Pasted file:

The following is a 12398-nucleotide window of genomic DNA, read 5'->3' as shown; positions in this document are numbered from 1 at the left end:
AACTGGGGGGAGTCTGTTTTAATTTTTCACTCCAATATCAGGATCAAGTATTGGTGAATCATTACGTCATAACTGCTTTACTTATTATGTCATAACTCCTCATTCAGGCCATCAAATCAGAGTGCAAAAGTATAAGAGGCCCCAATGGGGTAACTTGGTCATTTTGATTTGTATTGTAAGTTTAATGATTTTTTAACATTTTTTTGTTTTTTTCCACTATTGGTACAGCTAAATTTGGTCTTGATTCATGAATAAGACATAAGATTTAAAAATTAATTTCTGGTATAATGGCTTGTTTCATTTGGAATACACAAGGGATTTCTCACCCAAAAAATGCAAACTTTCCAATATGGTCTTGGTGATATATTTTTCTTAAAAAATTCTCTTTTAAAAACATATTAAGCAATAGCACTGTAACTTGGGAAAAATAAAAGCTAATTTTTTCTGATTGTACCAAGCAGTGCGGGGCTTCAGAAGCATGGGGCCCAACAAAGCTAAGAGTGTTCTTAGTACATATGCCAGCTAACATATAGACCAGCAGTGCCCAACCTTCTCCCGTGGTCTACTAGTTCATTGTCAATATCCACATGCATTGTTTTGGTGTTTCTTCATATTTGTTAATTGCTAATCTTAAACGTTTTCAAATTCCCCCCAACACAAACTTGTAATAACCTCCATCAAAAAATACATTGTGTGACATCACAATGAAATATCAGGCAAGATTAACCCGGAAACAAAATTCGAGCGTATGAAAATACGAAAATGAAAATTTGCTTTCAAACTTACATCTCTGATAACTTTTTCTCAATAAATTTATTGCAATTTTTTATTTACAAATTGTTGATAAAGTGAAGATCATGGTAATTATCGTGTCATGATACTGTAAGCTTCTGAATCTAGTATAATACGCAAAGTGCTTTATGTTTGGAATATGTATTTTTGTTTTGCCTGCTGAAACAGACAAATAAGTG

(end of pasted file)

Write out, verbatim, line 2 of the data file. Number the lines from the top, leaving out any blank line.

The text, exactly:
AACTGGGGGGAGTCTGTTTTAATTTTTCACTCCAATATCAGGATCAAGTATTGGTGAATCATTACGTCATAACTGCTTTACTTATTATGTCATAACTCCTCATTCAGGCCATCAAATCAGAGTGCAAAAGTATAAGAGGCCCCAATGGGGTAACTTGGTCATTTTGATTTGTATTGTAAGTTTAATGATTTTTTAACATTTTTTTGTTTTTTTCCACTATTGGTACAGCTAAATTTGGTCTTGATTCATGAATAAGACATAAGATTTAAAAATTAATTTCTGGTATAATGGCTTGTTTCATTTGGAATACACAAGGGATTTCTCACCCAAAAAATGCAAACTTTCCAATATGGTCTTGGTGATATATTTTTCTTAAAAAATTCTCTTTTAAAAACATATTAAGCAATAGCACTGTAACTTGGGAAAAATAAAAGCTAATTTTTTCTGATTGTACCAAGCAGTGCGGGGCTTCAGAAGCATGGGGCCCAACAAAGCTAAGAGTGTTCTTAGTACATATGCCAGCTAACATATAGACCAGCAGTGCCCAACCTTCTCCCGTGGTCTACTAGTTCATTGTCAATATCCACATGCATTGTTTTGGTGTTTCTTCATATTTGTTAATTGCTAATCTTAAACGTTTTCAAATTCCCCCCAACACAAACTTGTAATAACCTCCATCAAAAAATACATTGTGTGACATCACAATGAAATATCAGGCAAGATTAACCCGGAAACAAAATTCGAGCGTATGAAAATACGAAAATGAAAATTTGCTTTCAAACTTACATCTCTGATAACTTTTTCTCAATAAATTTATTGCAATTTTTTATTTACAAATTGTTGATAAAGTGAAGATCATGGTAATTATCGTGTCATGATACTGTAAGCTTCTGAATCTAGTATAATACGCAAAGTGCTTTATGTTTGGAATATGTATTTTTGTTTTGCCTGCTGAAACAGACAAATAAGTG